In the popular imagination, the doctrines of literalism and inerrantism about Scripture go hand-in-hand. And there may well be a positive correlation between adherence to these doctrines.
But isn't this a strange marriage? Inerrantism is basically the doctrine that every proposition asserted by Scripture is true (perhaps with an "oeconomic necessity" operator applied). On the other hand, literalism is something like the doctrine that narrative sentences in Scripture, with the exception of those that the Bible marks otherwise and those that sufficiently closely stylistically and/or contextually resemble those so market, are to be understood pretty much the way they would be understood if their vocabulary were mildly modernized and they were embedded in a present-day work of history. (It's clear that literalism is much harder to define then inerrancy—it's a slippery doctrine. It has some charateristic marks, though, such as thinking that Genesis 1 and 2 are meant to be, basically, history.)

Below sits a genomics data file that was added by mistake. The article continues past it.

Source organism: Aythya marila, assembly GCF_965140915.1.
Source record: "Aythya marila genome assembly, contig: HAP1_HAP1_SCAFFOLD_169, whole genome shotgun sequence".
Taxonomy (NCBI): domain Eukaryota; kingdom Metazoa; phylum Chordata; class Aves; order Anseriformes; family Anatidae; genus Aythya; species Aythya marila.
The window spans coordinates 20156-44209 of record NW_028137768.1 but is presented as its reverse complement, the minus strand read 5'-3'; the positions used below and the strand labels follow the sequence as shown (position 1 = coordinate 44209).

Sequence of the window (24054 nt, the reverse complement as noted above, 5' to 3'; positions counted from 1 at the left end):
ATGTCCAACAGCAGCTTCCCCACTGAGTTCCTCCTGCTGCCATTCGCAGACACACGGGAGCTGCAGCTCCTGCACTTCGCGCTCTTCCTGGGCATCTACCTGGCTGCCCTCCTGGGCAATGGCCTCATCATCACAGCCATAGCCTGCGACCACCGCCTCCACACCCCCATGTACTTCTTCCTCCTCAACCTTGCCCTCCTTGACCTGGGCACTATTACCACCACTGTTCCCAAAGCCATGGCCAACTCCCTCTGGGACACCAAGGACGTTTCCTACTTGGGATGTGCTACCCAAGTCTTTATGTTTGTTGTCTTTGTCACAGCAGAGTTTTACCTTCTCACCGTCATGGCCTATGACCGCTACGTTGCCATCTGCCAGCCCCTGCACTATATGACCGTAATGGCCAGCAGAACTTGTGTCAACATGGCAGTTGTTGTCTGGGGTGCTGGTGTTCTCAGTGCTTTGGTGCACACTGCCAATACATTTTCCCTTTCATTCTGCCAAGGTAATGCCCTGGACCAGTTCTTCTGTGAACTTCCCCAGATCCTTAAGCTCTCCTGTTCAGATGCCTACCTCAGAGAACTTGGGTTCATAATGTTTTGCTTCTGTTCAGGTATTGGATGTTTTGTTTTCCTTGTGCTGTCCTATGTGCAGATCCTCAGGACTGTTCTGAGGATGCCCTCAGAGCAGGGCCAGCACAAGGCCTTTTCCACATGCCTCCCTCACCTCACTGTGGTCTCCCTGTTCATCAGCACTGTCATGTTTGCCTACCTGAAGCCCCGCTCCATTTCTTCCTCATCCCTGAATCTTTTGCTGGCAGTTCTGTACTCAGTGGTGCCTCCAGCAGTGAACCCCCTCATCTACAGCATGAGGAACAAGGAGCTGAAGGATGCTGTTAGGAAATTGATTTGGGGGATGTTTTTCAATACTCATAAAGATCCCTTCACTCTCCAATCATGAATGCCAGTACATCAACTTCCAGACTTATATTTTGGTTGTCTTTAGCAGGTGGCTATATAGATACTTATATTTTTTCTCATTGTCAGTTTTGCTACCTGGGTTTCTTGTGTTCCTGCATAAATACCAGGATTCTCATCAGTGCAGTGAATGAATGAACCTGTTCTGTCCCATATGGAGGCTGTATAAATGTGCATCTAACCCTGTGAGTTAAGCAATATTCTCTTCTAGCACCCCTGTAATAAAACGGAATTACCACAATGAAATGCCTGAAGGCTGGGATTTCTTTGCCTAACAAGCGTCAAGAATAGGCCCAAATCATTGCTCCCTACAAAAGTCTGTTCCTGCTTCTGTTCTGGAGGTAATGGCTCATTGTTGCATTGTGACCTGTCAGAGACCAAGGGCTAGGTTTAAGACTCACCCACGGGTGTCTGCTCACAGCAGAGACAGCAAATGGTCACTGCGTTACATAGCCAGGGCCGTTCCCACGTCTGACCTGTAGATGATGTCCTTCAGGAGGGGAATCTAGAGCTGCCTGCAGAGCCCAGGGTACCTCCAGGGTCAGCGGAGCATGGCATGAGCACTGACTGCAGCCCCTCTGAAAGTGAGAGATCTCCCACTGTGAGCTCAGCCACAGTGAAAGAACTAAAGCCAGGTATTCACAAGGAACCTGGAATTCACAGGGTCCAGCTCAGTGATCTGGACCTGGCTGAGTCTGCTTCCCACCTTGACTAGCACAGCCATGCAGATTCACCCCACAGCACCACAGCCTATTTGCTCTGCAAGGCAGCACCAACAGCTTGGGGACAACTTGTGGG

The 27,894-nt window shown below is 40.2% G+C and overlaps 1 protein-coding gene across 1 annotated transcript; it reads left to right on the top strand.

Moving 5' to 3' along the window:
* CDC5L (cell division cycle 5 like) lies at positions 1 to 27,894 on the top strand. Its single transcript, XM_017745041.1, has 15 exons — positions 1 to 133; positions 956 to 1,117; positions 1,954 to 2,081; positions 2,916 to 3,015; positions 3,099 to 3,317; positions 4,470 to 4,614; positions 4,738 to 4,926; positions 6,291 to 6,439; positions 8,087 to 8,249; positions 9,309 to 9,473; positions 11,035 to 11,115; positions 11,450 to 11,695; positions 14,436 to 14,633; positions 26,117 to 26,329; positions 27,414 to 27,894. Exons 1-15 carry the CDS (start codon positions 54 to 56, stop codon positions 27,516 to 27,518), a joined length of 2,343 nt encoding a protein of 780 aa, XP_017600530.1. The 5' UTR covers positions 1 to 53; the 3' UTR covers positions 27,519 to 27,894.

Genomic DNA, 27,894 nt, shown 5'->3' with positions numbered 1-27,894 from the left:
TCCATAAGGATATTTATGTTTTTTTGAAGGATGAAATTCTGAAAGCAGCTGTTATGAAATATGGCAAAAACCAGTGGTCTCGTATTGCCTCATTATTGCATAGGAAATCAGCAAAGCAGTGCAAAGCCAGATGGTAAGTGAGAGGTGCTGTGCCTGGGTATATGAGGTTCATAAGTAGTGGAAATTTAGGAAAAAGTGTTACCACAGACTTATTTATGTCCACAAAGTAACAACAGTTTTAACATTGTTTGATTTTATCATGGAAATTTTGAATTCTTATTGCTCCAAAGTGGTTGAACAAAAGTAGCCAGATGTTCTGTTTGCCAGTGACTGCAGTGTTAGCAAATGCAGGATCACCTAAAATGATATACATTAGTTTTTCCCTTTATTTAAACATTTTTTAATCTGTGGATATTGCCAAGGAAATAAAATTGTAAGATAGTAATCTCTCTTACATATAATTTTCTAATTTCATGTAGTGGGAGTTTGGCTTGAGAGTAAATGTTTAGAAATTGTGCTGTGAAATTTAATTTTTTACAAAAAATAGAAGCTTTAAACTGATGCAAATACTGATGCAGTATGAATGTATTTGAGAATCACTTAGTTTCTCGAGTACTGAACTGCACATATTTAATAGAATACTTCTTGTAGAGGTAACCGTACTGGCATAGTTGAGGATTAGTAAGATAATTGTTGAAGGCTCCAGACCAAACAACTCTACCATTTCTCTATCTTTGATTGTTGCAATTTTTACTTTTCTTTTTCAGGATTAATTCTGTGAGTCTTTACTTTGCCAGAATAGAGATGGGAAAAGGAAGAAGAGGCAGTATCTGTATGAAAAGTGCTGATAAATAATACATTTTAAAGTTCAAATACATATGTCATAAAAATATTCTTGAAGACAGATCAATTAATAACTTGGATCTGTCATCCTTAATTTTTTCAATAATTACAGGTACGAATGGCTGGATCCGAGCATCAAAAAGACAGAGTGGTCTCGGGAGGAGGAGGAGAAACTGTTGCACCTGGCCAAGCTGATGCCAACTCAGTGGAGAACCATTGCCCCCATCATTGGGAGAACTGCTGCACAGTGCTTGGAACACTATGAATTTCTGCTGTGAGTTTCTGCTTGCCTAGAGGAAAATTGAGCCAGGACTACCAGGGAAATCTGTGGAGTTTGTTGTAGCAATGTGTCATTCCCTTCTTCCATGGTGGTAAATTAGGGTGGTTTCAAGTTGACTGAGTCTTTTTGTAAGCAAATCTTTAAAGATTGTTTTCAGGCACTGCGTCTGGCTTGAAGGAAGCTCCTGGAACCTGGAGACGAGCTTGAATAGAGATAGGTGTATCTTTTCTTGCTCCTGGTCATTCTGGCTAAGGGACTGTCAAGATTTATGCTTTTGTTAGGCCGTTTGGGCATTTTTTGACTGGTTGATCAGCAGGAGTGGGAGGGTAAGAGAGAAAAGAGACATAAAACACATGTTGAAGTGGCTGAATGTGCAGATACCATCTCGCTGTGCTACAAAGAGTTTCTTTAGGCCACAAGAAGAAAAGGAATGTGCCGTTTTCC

An obvious difference is that it would be hard to both be an atheist and accept inerrance (one would have to have a really wacky interpretation of Scripture), but it is quite possible (and it actually happens, perhaps quite often) for an atheist to be a literalist.
In fact one would expect a negative correlation between adherence to literalism and adherence to inerrantism. If one is an inerrantist, then one of the exegetical tools available to one is an inference from "p is false" to "Scripture does not assert p", and this exegetical tool, together with modern science, should result in the rejection of literalism.